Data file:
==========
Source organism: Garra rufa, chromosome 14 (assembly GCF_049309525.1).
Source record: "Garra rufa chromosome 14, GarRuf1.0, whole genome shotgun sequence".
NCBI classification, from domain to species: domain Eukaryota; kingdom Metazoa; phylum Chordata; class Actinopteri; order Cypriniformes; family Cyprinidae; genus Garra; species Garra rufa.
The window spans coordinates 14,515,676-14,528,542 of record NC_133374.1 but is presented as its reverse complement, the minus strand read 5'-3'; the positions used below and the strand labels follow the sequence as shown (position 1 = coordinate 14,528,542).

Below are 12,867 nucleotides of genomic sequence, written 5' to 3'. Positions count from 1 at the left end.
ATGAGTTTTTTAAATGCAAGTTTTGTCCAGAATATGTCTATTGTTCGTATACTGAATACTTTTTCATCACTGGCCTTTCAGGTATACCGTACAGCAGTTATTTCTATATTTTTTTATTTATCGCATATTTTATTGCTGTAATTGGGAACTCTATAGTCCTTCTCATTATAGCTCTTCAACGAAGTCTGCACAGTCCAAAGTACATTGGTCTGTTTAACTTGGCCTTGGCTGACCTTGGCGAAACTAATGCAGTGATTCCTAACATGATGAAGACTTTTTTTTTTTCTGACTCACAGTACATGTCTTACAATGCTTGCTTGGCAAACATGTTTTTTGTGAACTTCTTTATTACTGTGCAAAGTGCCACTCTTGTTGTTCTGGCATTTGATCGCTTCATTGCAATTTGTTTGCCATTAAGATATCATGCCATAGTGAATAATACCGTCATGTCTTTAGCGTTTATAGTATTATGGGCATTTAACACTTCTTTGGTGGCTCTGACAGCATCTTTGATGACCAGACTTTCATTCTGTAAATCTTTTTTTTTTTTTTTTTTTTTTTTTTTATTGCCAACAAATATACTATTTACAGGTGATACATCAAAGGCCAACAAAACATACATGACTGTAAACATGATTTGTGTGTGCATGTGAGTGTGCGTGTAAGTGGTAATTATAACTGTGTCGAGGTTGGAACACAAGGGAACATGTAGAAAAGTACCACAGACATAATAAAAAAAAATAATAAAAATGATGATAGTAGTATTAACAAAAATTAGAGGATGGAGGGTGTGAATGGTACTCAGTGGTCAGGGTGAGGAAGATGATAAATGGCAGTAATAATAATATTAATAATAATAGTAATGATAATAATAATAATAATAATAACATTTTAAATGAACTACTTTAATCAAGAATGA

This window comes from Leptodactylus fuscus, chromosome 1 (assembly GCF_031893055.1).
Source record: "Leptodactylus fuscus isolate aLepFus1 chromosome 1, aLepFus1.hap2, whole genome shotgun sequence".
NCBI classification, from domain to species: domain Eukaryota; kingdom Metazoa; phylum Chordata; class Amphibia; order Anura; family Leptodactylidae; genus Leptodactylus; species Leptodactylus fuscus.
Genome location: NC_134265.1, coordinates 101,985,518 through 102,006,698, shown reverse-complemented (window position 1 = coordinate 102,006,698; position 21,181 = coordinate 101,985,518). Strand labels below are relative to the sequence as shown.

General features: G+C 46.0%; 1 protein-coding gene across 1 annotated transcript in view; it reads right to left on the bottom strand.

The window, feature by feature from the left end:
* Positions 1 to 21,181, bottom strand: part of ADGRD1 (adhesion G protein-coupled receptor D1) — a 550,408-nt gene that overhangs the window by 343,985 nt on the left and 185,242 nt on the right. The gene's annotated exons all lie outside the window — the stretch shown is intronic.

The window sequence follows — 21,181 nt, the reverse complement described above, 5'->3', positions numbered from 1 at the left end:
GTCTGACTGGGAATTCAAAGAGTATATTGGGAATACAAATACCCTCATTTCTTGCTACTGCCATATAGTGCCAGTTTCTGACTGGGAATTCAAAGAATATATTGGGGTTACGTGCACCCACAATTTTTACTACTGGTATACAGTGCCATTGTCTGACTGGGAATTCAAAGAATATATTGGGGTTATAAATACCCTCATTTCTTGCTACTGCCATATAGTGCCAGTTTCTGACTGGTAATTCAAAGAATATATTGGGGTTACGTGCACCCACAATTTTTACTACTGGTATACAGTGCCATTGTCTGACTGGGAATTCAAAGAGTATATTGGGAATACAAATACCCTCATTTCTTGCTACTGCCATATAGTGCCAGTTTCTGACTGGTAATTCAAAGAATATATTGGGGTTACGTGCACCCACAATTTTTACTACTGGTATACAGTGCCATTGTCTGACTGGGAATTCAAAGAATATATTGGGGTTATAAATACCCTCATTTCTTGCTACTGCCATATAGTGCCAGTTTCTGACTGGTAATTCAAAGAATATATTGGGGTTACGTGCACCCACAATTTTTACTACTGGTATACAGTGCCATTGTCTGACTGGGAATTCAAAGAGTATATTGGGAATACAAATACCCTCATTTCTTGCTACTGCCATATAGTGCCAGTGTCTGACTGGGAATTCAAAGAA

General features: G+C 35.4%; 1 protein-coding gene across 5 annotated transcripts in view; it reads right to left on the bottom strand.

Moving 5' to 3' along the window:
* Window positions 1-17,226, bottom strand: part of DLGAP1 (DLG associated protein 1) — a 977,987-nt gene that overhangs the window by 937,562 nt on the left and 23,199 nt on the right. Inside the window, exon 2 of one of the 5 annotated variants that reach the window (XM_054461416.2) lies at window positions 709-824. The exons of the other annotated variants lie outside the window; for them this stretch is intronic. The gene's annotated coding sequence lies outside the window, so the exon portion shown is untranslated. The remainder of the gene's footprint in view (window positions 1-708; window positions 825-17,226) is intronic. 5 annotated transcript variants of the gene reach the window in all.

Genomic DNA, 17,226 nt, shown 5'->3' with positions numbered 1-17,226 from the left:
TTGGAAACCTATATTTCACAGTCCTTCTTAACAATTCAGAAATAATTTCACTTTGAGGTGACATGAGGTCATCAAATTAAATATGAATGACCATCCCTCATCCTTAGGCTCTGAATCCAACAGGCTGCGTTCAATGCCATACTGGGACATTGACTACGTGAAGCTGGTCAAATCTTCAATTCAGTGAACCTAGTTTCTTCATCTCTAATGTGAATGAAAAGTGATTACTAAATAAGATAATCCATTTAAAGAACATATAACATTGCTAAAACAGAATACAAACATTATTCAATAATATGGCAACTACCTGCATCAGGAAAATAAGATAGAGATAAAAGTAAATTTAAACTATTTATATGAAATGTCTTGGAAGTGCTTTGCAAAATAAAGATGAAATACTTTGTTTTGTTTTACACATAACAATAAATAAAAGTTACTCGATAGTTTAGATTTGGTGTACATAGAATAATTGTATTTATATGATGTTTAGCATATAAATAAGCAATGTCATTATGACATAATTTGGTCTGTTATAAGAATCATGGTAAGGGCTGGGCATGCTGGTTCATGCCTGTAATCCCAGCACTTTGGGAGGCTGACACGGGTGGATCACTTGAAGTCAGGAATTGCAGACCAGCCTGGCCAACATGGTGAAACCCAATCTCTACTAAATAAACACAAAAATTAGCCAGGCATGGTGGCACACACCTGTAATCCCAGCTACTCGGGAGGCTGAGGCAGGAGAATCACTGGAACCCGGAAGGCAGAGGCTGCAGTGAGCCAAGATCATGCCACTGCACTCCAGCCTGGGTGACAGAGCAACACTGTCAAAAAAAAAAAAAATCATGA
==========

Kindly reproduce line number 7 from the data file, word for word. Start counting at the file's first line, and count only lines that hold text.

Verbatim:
This window comes from Leptodactylus fuscus, chromosome 1 (assembly GCF_031893055.1).